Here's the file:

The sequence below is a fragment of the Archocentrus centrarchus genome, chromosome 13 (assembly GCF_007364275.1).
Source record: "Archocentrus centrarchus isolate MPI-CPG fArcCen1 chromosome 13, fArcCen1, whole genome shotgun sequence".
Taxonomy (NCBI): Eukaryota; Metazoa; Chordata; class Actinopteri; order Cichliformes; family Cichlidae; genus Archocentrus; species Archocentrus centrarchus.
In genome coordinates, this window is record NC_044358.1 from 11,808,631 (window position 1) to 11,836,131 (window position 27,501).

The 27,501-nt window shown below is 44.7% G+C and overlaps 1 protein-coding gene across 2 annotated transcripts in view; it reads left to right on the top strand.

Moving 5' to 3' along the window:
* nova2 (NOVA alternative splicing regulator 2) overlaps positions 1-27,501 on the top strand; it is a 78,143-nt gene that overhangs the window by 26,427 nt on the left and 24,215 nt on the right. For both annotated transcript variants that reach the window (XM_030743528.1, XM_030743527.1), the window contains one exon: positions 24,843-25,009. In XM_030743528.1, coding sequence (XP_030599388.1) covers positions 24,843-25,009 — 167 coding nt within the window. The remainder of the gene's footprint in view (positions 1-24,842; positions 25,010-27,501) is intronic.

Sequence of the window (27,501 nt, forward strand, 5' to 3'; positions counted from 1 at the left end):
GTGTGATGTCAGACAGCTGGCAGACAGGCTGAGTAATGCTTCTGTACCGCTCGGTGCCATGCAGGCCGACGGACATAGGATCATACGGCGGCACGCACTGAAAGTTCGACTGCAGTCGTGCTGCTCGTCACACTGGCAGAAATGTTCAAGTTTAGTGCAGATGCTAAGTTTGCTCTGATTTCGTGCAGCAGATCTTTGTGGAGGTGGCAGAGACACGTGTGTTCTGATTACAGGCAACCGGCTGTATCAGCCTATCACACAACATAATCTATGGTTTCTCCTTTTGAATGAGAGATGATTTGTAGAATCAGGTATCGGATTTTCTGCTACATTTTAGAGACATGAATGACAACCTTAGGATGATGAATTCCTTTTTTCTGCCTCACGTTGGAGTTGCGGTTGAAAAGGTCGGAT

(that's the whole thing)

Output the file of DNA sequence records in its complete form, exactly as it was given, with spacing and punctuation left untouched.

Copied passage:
The sequence below is a fragment of the Archocentrus centrarchus genome, chromosome 13 (assembly GCF_007364275.1).
Source record: "Archocentrus centrarchus isolate MPI-CPG fArcCen1 chromosome 13, fArcCen1, whole genome shotgun sequence".
Taxonomy (NCBI): Eukaryota; Metazoa; Chordata; class Actinopteri; order Cichliformes; family Cichlidae; genus Archocentrus; species Archocentrus centrarchus.
In genome coordinates, this window is record NC_044358.1 from 11,808,631 (window position 1) to 11,836,131 (window position 27,501).

The 27,501-nt window shown below is 44.7% G+C and overlaps 1 protein-coding gene across 2 annotated transcripts in view; it reads left to right on the top strand.

Moving 5' to 3' along the window:
* nova2 (NOVA alternative splicing regulator 2) overlaps positions 1-27,501 on the top strand; it is a 78,143-nt gene that overhangs the window by 26,427 nt on the left and 24,215 nt on the right. For both annotated transcript variants that reach the window (XM_030743528.1, XM_030743527.1), the window contains one exon: positions 24,843-25,009. In XM_030743528.1, coding sequence (XP_030599388.1) covers positions 24,843-25,009 — 167 coding nt within the window. The remainder of the gene's footprint in view (positions 1-24,842; positions 25,010-27,501) is intronic.

Sequence of the window (27,501 nt, forward strand, 5' to 3'; positions counted from 1 at the left end):
GTGTGATGTCAGACAGCTGGCAGACAGGCTGAGTAATGCTTCTGTACCGCTCGGTGCCATGCAGGCCGACGGACATAGGATCATACGGCGGCACGCACTGAAAGTTCGACTGCAGTCGTGCTGCTCGTCACACTGGCAGAAATGTTCAAGTTTAGTGCAGATGCTAAGTTTGCTCTGATTTCGTGCAGCAGATCTTTGTGGAGGTGGCAGAGACACGTGTGTTCTGATTACAGGCAACCGGCTGTATCAGCCTATCACACAACATAATCTATGGTTTCTCCTTTTGAATGAGAGATGATTTGTAGAATCAGGTATCGGATTTTCTGCTACATTTTAGAGACATGAATGACAACCTTAGGATGATGAATTCCTTTTTTCTGCCTCACGTTGGAGTTGCGGTTGAAAAGGTCGGAT